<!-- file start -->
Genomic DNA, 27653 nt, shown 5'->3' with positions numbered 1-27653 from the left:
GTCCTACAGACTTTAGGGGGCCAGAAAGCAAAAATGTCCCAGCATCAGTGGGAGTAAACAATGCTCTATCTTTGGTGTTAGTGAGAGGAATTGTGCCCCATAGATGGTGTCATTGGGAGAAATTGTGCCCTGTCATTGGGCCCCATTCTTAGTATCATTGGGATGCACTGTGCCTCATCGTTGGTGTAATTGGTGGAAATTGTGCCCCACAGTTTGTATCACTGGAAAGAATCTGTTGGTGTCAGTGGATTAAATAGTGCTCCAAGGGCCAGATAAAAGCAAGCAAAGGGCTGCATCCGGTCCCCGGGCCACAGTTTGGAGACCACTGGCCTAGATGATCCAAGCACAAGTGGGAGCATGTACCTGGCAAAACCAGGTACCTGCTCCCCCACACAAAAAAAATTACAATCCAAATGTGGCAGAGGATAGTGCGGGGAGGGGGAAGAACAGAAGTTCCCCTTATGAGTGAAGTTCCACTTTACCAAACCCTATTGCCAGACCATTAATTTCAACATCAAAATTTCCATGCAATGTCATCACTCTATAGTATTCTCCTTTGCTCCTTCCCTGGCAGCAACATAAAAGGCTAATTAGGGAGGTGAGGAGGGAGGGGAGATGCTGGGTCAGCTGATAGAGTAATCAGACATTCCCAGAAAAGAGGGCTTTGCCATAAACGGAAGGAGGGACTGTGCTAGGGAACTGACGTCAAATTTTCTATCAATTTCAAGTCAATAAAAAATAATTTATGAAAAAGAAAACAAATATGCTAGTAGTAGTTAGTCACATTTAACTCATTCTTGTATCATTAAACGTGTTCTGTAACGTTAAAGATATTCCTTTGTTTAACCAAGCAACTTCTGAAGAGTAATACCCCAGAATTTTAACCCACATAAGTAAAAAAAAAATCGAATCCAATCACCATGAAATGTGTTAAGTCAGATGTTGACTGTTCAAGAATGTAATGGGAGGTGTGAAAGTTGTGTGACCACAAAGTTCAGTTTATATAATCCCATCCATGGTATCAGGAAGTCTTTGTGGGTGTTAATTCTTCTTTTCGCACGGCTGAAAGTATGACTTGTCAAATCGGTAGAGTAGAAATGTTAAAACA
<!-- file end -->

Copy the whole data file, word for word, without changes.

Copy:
Genomic DNA, 27653 nt, shown 5'->3' with positions numbered 1-27653 from the left:
GTCCTACAGACTTTAGGGGGCCAGAAAGCAAAAATGTCCCAGCATCAGTGGGAGTAAACAATGCTCTATCTTTGGTGTTAGTGAGAGGAATTGTGCCCCATAGATGGTGTCATTGGGAGAAATTGTGCCCTGTCATTGGGCCCCATTCTTAGTATCATTGGGATGCACTGTGCCTCATCGTTGGTGTAATTGGTGGAAATTGTGCCCCACAGTTTGTATCACTGGAAAGAATCTGTTGGTGTCAGTGGATTAAATAGTGCTCCAAGGGCCAGATAAAAGCAAGCAAAGGGCTGCATCCGGTCCCCGGGCCACAGTTTGGAGACCACTGGCCTAGATGATCCAAGCACAAGTGGGAGCATGTACCTGGCAAAACCAGGTACCTGCTCCCCCACACAAAAAAAATTACAATCCAAATGTGGCAGAGGATAGTGCGGGGAGGGGGAAGAACAGAAGTTCCCCTTATGAGTGAAGTTCCACTTTACCAAACCCTATTGCCAGACCATTAATTTCAACATCAAAATTTCCATGCAATGTCATCACTCTATAGTATTCTCCTTTGCTCCTTCCCTGGCAGCAACATAAAAGGCTAATTAGGGAGGTGAGGAGGGAGGGGAGATGCTGGGTCAGCTGATAGAGTAATCAGACATTCCCAGAAAAGAGGGCTTTGCCATAAACGGAAGGAGGGACTGTGCTAGGGAACTGACGTCAAATTTTCTATCAATTTCAAGTCAATAAAAAATAATTTATGAAAAAGAAAACAAATATGCTAGTAGTAGTTAGTCACATTTAACTCATTCTTGTATCATTAAACGTGTTCTGTAACGTTAAAGATATTCCTTTGTTTAACCAAGCAACTTCTGAAGAGTAATACCCCAGAATTTTAACCCACATAAGTAAAAAAAAAATCGAATCCAATCACCATGAAATGTGTTAAGTCAGATGTTGACTGTTCAAGAATGTAATGGGAGGTGTGAAAGTTGTGTGACCACAAAGTTCAGTTTATATAATCCCATCCATGGTATCAGGAAGTCTTTGTGGGTGTTAATTCTTCTTTTCGCACGGCTGAAAGTATGACTTGTCAAATCGGTAGAGTAGAAATGTTAAAACA